Can I use different capacity cells

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soyachips
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Can I use different capacity cells

Post by soyachips » Fri, 03 May 2019, 18:59

Hi everyone,

I didn’t plan it this way but I’ve ended up with 22 x 10Ah Headways and 22 x 15Ah Headways.

Can I put all the 10Ah cells together in series to make 72V and the same with the 15Ah cells, then put these together in parallel to make s bigger capacity 72V pack?

Thanks!

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Re: Can I use different capacity cells

Post by antiscab » Fri, 03 May 2019, 20:42

Yep, that'll work fine. If you want to save on bms, you can parrallel individuallly 10Ah and 15Ah to make 25Ah then put in series. Might be a little awkward in layout though
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soyachips
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Re: Can I use different capacity cells

Post by soyachips » Fri, 03 May 2019, 21:40

Thanks that’s good news but I’m curious why the 10Ah cells don’t run out of energy first and hit low voltage before the 15Ah cells?

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Re: Can I use different capacity cells

Post by antiscab » Fri, 03 May 2019, 22:25

Currents flows proportional to the inverse of resistance. The smaller cells generally have higher resistance, and don't put out as many amps in parrallel as the larger cells. It all evens out
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soyachips
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Re: Can I use different capacity cells

Post by soyachips » Fri, 03 May 2019, 23:43

Got it, thanks.

Also by paralleling each 10Ah and 15Ah together first they can be monitored as one “cell” and I only need 1/2 the number of BMS?

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Re: Can I use different capacity cells

Post by coulomb » Sat, 04 May 2019, 08:40

soyachips wrote:
Fri, 03 May 2019, 23:43
by paralleling each 10Ah and 15Ah together first they can be monitored as one “cell” and I only need 1/2 the number of BMS?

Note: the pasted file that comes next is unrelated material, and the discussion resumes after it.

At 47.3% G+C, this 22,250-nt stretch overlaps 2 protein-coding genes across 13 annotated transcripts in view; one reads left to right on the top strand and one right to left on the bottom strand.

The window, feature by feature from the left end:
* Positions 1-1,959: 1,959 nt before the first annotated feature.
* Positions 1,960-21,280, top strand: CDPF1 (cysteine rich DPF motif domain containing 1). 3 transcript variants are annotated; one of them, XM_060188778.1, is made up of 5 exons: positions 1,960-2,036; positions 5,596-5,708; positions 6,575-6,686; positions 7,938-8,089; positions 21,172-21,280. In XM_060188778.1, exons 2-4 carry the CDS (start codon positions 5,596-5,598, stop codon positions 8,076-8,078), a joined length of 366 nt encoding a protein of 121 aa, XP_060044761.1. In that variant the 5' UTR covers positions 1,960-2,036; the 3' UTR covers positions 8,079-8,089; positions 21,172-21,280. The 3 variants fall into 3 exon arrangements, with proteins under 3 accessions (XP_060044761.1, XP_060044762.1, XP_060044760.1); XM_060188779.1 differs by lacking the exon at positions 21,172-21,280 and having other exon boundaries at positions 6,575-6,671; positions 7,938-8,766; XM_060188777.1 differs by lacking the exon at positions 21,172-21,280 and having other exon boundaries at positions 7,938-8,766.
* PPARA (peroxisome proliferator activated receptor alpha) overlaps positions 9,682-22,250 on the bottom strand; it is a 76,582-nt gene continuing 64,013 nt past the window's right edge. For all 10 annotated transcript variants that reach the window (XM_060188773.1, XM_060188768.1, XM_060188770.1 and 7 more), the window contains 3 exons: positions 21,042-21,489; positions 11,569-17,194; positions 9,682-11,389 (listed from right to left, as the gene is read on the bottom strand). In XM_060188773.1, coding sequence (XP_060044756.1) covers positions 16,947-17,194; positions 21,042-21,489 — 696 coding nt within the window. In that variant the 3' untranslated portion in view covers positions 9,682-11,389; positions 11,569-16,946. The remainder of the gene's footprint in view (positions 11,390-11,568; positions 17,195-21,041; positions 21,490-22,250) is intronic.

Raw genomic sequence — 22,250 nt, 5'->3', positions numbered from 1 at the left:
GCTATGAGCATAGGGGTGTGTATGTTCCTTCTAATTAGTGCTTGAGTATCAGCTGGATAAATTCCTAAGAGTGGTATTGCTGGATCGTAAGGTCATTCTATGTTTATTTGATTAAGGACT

Yes.
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Re: Can I use different capacity cells

Post by soyachips » Sun, 05 May 2019, 16:09

Excellent, thanks for the help ... now have to work out how to arrange different size cells together into a pack!

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Re: Can I use different capacity cells

Post by KDRYAN » Thu, 08 Aug 2019, 04:52

Hello Everyone,
A slight variation to the above post. I also want to use cells I already have.
I want to assemble a 700ah @ 12 volt module using 3 x 700ah and 7 x 100ah cells. My question is, can I arrange the 7 x 100ah cells in parallel and place these in series with the 700ah cells to complete the module. I will also be using a BMS unit also. This module will be used in a campervan with current draw less than 10amp continuous.
Thanks in advance.

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Re: Can I use different capacity cells

Post by brendon_m » Thu, 08 Aug 2019, 06:07

The cells won't be a perfect match and heat, internal resistance etc will be different throughout the pack so it will have a tendency to slide out of balance. But with a bms it should be OK. Its only a 12v pack so there isn't a lot of room for an individual cell to move before the overall voltage trips out so a lot of lithium 12v packs have no bms and just get away with the pack being balanced/matched at the start. You won't be properly balanced/matched so a bms is a wise investment but otherwise it should work

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Re: Can I use different capacity cells

Post by jonescg » Thu, 08 Aug 2019, 09:54

KDRYAN wrote:
Thu, 08 Aug 2019, 04:52
Hello Everyone,
A slight variation to the above post. I also want to use cells I already have.
I want to assemble a 700ah @ 12 volt module using 3 x 700ah and 7 x 100ah cells. My question is, can I arrange the 7 x 100ah cells in parallel and place these in series with the 700ah cells to complete the module. I will also be using a BMS unit also. This module will be used in a campervan with current draw less than 10amp continuous.
Thanks in advance.
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KDRYAN
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Re: Can I use different capacity cells

Post by KDRYAN » Thu, 08 Aug 2019, 10:49

Thanks Brendon,
I was thinking along those lines, so I will give it a go.

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Re: Can I use different capacity cells

Post by T1 Terry » Fri, 09 Aug 2019, 12:03

You will find the 700Ah cells will wander more than the 7 x 100Ah cell group. The 7 x 100Ah cells tend to balance each others strong and weak points out within the parallel pack, the single high capacity cells can't do that because they can not shift any differences in resistance or capacity to the other high capacity cells because they are connected in series.
An 8 x 100Ah cell 2P4S 12v battery will stay in balance much better than a 4 x 200Ah cells connected in series, this has been evident in multiple installs in RV's over the last 8 yrs.
If you chose to attempt active balancing to keep the pack within a suitable voltage differential range, you will need balancers that can move a lot of current. The cell runaway doesn't occur until the top end of the charge and at 12v nom., the charging current is high so the balancing must be able to move that high current from one cell to the next rapidly to prevent cell voltage run away. Stopping all charging if a cell hits 3.6v and not resuming until the cell drops below the 3.6v is probably the easiest method, simply dropping the charge rate to 1/2 amp so the balancer can cope will result in the battery not reaching fully charged if you are relying on solar to do the recharging.

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